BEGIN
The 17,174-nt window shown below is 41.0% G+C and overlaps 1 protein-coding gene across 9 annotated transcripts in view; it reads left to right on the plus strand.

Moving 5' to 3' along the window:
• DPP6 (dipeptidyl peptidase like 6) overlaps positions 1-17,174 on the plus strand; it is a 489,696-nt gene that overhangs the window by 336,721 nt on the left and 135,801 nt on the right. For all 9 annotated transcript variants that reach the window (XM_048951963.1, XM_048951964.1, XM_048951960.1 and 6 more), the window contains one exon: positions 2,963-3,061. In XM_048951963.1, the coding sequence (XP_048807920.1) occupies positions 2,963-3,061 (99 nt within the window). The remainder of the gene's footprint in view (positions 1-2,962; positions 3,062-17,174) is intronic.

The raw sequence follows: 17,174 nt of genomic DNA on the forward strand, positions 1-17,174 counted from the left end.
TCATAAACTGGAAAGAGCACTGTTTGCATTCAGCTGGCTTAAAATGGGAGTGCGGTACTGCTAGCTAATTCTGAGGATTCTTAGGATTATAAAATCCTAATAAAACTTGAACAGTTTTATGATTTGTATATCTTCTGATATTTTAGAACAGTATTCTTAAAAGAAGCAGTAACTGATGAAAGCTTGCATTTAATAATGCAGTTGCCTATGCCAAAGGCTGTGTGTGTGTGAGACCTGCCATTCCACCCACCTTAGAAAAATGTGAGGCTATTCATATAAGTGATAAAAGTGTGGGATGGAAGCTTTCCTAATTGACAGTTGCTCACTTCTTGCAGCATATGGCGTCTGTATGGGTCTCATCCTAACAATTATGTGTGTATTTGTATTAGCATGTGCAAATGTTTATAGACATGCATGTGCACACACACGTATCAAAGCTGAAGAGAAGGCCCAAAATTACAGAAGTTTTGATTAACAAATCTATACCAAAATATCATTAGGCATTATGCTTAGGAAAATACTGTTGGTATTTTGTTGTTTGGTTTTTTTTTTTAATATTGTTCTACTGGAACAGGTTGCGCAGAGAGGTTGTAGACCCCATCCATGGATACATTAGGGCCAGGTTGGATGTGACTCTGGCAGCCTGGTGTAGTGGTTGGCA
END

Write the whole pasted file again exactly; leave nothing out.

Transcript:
The 17,174-nt window shown below is 41.0% G+C and overlaps 1 protein-coding gene across 9 annotated transcripts in view; it reads left to right on the plus strand.

Moving 5' to 3' along the window:
• DPP6 (dipeptidyl peptidase like 6) overlaps positions 1-17,174 on the plus strand; it is a 489,696-nt gene that overhangs the window by 336,721 nt on the left and 135,801 nt on the right. For all 9 annotated transcript variants that reach the window (XM_048951963.1, XM_048951964.1, XM_048951960.1 and 6 more), the window contains one exon: positions 2,963-3,061. In XM_048951963.1, the coding sequence (XP_048807920.1) occupies positions 2,963-3,061 (99 nt within the window). The remainder of the gene's footprint in view (positions 1-2,962; positions 3,062-17,174) is intronic.

The raw sequence follows: 17,174 nt of genomic DNA on the forward strand, positions 1-17,174 counted from the left end.
TCATAAACTGGAAAGAGCACTGTTTGCATTCAGCTGGCTTAAAATGGGAGTGCGGTACTGCTAGCTAATTCTGAGGATTCTTAGGATTATAAAATCCTAATAAAACTTGAACAGTTTTATGATTTGTATATCTTCTGATATTTTAGAACAGTATTCTTAAAAGAAGCAGTAACTGATGAAAGCTTGCATTTAATAATGCAGTTGCCTATGCCAAAGGCTGTGTGTGTGTGAGACCTGCCATTCCACCCACCTTAGAAAAATGTGAGGCTATTCATATAAGTGATAAAAGTGTGGGATGGAAGCTTTCCTAATTGACAGTTGCTCACTTCTTGCAGCATATGGCGTCTGTATGGGTCTCATCCTAACAATTATGTGTGTATTTGTATTAGCATGTGCAAATGTTTATAGACATGCATGTGCACACACACGTATCAAAGCTGAAGAGAAGGCCCAAAATTACAGAAGTTTTGATTAACAAATCTATACCAAAATATCATTAGGCATTATGCTTAGGAAAATACTGTTGGTATTTTGTTGTTTGGTTTTTTTTTTTAATATTGTTCTACTGGAACAGGTTGCGCAGAGAGGTTGTAGACCCCATCCATGGATACATTAGGGCCAGGTTGGATGTGACTCTGGCAGCCTGGTGTAGTGGTTGGCA